chaiya: (asl "c")
Going through the online ASL dictionary, we had the following gem.

me: "Sweetheart, there's a sign for 'ascend!'"
Steve: "Well, of course, how else would the Deaf play Kingdom of Loathing?"
chaiya: (asl "c")
Too Sexy for This Song
chaiya: (asl "c")
"Baby Got Back" in ASL. (Or at least the beginning thereof.)

Attn [livejournal.com profile] kleenestar, this is definitely one for the collection. ;)

And now, possibly to nap.
chaiya: (asl "c")
[livejournal.com profile] hakamadare and I went to ASL class today. As usual, Manny (the teacher) made great fun of me. On the one hand, I'm a good student. On the other hand, I'm so excited about the class sometimes that I am an annoying student. I can blurt out answers when someone else is taking a while to get it, and that impinges on their learning opportunities. I know this intellectually, but I still sometimes need the reminder. DO NOT DO THAT, Crystal!

'Cause I did that to Steve once or twice today. Oops.

It was so funny, though, because there were a few instances of Manny trying to teach us new signs, and we'd be guessing, and Steve and I would guess similar things. I guess we really have melded a bit, as a couple. There was this one sign, where you shake "y" signs (the way you do for the sign for yellow), and then make the "agent" symbol. Usually, the agent symbol means "doer of [whatever that previous action sign was]." I couldn't help it. Steve and I were both stumped, so I suggested "yellow-er!" and he suggested "yell-er!"

(Turns out that sign means "player." As in, baseball player, basketball player, piano player, etc.)

Then there was the sign for "driver" (which is [car] plus [agent sign]), and the sign was a little less distinct than it could have been. So I knew what it was supposed to be, but I also knew before he said it that Steve was going to call it "milker of a cow." Which amused the heck out of me. And now? We also know the sign for milking a cow. ;)

I love this class.
chaiya: (thoughtful)
We talked today about the history of oralism, particularly in Europe & America. I've also been reading When the Mind Hears by Harlan Lane, which is a sort of history of the Deaf. (I am a slow reader, but this is a very worthwhile book, thus far.)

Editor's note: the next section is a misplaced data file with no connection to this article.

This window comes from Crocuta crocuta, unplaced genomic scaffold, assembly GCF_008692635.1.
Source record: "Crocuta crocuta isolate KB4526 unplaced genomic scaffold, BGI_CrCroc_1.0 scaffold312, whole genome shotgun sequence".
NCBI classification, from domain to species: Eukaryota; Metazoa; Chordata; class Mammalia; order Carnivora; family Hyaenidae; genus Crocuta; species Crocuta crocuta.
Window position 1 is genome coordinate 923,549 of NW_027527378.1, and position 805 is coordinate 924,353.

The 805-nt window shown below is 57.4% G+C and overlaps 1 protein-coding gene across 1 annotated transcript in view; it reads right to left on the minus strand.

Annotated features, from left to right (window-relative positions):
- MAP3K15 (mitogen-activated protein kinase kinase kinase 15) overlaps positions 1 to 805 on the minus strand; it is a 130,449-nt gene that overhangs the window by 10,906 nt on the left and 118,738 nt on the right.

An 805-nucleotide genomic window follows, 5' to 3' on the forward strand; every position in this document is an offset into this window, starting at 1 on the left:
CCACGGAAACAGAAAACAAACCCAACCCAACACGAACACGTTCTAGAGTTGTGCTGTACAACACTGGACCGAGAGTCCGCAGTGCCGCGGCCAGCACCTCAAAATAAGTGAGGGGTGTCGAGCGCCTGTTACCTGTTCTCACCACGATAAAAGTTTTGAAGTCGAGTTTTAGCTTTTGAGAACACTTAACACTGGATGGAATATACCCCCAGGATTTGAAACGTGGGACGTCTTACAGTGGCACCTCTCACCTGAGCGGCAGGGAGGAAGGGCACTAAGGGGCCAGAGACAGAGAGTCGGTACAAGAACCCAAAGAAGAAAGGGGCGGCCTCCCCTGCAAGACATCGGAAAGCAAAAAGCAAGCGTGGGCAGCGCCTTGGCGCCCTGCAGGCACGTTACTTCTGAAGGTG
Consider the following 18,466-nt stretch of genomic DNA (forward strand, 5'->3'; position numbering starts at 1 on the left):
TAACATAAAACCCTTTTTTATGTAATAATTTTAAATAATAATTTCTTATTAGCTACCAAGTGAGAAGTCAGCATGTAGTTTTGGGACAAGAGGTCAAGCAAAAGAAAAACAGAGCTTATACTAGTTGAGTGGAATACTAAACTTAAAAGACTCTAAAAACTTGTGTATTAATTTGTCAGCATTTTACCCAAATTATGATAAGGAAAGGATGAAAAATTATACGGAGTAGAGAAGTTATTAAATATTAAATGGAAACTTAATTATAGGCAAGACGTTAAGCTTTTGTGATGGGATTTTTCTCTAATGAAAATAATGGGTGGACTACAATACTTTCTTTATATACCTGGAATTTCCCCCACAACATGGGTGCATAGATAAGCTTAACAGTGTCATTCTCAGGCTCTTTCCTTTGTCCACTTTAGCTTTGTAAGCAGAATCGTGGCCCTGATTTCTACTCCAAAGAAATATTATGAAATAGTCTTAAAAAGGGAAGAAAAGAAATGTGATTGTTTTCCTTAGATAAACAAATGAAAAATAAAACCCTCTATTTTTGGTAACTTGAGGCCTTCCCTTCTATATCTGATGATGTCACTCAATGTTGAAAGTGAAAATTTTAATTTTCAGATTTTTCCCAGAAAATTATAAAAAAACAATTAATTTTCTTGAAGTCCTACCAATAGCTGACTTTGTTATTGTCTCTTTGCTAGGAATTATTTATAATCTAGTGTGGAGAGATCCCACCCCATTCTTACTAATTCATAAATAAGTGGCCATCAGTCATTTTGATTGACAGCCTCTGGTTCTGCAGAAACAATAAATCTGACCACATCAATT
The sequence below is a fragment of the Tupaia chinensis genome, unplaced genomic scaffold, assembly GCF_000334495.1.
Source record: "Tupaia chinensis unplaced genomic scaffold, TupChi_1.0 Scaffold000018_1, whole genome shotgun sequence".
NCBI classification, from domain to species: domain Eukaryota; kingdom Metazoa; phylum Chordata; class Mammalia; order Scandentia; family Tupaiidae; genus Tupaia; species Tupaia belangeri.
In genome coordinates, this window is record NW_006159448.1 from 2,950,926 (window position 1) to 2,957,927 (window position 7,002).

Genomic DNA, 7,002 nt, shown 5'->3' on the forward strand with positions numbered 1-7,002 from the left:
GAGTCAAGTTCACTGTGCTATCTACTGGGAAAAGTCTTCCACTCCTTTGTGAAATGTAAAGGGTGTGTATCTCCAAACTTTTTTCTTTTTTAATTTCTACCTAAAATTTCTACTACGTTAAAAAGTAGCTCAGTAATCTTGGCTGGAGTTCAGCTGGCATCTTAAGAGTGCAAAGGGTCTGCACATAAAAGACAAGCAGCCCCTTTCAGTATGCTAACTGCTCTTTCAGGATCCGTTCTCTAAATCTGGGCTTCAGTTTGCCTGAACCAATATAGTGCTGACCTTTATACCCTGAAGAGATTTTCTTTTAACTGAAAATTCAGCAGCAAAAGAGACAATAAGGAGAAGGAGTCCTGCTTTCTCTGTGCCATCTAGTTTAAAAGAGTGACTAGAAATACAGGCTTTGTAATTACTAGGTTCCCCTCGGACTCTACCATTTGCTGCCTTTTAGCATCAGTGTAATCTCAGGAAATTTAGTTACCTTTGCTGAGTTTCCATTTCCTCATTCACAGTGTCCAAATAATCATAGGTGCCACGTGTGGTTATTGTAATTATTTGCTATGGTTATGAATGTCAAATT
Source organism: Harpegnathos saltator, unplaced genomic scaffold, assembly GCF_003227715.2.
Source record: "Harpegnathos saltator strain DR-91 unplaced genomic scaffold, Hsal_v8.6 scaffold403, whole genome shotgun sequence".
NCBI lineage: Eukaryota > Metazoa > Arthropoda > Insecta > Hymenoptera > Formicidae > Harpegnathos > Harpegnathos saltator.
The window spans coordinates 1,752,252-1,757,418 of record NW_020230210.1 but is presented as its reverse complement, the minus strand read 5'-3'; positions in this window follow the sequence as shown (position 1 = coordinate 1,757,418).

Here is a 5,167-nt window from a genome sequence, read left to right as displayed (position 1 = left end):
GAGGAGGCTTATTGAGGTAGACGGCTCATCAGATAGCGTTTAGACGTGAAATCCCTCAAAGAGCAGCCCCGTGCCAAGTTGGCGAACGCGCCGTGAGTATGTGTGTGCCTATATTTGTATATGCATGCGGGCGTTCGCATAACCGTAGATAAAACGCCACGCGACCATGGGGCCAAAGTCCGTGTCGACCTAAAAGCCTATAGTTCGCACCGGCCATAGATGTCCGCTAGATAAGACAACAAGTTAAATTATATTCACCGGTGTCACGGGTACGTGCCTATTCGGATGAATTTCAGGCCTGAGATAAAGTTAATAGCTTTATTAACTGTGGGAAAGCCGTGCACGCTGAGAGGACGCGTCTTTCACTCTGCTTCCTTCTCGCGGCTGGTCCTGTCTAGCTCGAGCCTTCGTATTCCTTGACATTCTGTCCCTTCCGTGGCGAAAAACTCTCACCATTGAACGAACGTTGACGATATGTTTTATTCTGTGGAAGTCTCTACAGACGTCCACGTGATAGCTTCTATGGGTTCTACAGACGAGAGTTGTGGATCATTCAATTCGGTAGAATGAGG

Did folks know that, up until the 1960s or 1970s, manual language was legally prohibited to be used in schools to educate the deaf? This decree was made in the 1880s or therabouts, and it took nearly 100 years to reverse. The Deaf children who went to school were supposed to muddle along by lip reading. Because oral speech was the only acceptable, civilized, Human method of communication.

This blows my mind. In the Dark Ages, folks thought that those who couldn't speak were comparable to "dumb animals," because speech was supposedly what separates man from beast. But in my lifetime this was still a prevalent idea? Hell's bells!

I began taking this class because I thought it would be neat, because I wanted to know signs to teach to small children as I coo over them, etc. I also thought it would be fun to take with [livejournal.com profile] hakamadare, because now we have our own nonsequitur ASL jokes, and we can use it as a shorthand or as a private language when the need arises.

I want to continue taking the next levels of this class, however, because I want to support Deaf culture, because I want to be able to communicate with those who are Deaf and therefore would likely have more difficulty learning my language than I learning theirs. I want to go see Deaf poetry performances. I want to encourage folks to sign with me. I want to promote ASL as a nifty and useful language for those who have a hard time learning foreign tongues (which definitely describes me).

Mostly, I think I want to not be a Stupid American who can't conceive of any way but her own.

And I fear that having this desire actually does mean that I'm a Stupid American, after all.

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January 2015

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